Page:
Stand-Alone Music Input! The video below demonstrates this addition to the circuit,

The schematic is on step 17 for connecting an audio source to previous board versions.

By the way - come back here every few days to check up on this instructable. I tend to add to it without notice!
This includes additions and revisions to the code.

If you have tried to make your own controller - or just know you couldn't build one from scratch, but COULD solder a PC board, then ask me about what boards are available.

Send me a private message for details.

NOTE: If you downloaded the 5 mode music hex file before Jan 12, you need to download the latest code.
The music modes originally used up a little too much RAM in the AVR, and when the Fireworks effect would try to initiate, the cube would reset. This has been fixed by reducing the firework sparkles from 60 to 40. The new 5 music mode HEX file does not have this problem now when running in animation mode. Fortunately I first ran into this issue with the Arduino when porting over the same routine. Since the fonts go into RAM rather than EEPROM on the ATmega328p, there was a lot less RAM to utilize, and this is why there are only 30 sparkles in the fireworks routine that was ported to the Arduino portable code.

The ARMS and RAMP series boards have an area marked off where the wireless remote module goes. If you are NOT going to use the wireless remote module, none of the parts in that area need to be put on the board, and you don't need to purchase the remote module. Likewise, if you don't want acoustic music response, you don't need to purchase the Mic module.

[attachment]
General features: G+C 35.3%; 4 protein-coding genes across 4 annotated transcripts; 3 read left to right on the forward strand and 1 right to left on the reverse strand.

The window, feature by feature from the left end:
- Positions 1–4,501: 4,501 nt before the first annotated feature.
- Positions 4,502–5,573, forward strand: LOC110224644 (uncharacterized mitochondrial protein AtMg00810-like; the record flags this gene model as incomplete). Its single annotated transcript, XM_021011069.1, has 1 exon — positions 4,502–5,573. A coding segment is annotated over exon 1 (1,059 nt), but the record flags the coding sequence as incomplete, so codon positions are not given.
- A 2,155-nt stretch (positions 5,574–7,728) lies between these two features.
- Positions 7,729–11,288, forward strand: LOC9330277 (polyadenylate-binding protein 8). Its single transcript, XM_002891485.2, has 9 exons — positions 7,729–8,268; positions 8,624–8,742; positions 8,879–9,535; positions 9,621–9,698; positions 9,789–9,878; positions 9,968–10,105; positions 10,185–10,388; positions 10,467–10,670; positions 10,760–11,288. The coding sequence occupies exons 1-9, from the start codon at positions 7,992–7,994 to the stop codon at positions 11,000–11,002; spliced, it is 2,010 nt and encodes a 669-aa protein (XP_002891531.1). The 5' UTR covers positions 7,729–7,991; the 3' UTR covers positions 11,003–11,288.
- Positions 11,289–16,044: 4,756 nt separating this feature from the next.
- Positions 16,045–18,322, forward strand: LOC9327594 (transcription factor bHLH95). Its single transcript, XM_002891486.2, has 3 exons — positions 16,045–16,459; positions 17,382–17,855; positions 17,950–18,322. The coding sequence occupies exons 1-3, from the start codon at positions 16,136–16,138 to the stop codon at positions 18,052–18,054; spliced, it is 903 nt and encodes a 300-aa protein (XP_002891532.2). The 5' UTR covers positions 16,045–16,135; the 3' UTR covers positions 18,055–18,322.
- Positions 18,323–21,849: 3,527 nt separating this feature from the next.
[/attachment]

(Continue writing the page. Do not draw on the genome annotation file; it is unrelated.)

And now on to our regularly scheduled program (How To Make The LED Cube)

Step 1: There's got to be a better way...OR "Building the perfect cube".

I hated how hard it was always to align the LEDs when soldering them together though, and thought "THERE'S GOT TO BE A BETTER WAY" ... but HOW?

I thought "If the LED leads were on the edge of the LED, it would be a snap to line them up.
So it hit me...MOVE the anode to the outside of the LED. If the anode coming from the LED above was on the outside edge, the LED below could sit directly under the LED above it. And if the legs were on the outer perimeter, they would line up easily to be soldered. Not only that, it takes care of measuring because if you solder the leads at the point where they meet, it would always be the exact same distance every time!
So I started bending the leads in this manner, but I was soon suffering from finger fatigue, and it was hard to make the bends precise. Once again, I was thinking there had to be a better way. I tried to think of how a machine programmed to do this automatically would work, and how I could emulate that machine manually. After much thought, I had an idea.

So I made a small jig out of an old X-Box heat sink, but you could use almost anything you can drill a precise hole into that won't easily wear.

Drill a hole the exact size of the LED you are using. If the hole does wear or is a bit big, stick some tape over half the hole, and shove in an LED, and then stick the tape down good. The LED will bring the tape inside the hole and make it a tighter fit. Once the tape is nice and secure, remove the LED. You want the fit to be snug, but not so tight that it's hard to remove the LED.
Mine would be snug enough that I added an aluminum "eject" lever as well to help pop the LEDs out of the jig.
I tried to loosen the hole up a bit, but then had to add tape because I widened it too much! LOL.
Wnem I moved up to the "hat top" LEDs, sticking in the hole no longer seemed to be an issue.

About This Instructable


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Bio: Just getting into the microcontroller craze. I used to do this sort of thing building circuits for 8 bit microprocessors back in the early 80s ... More »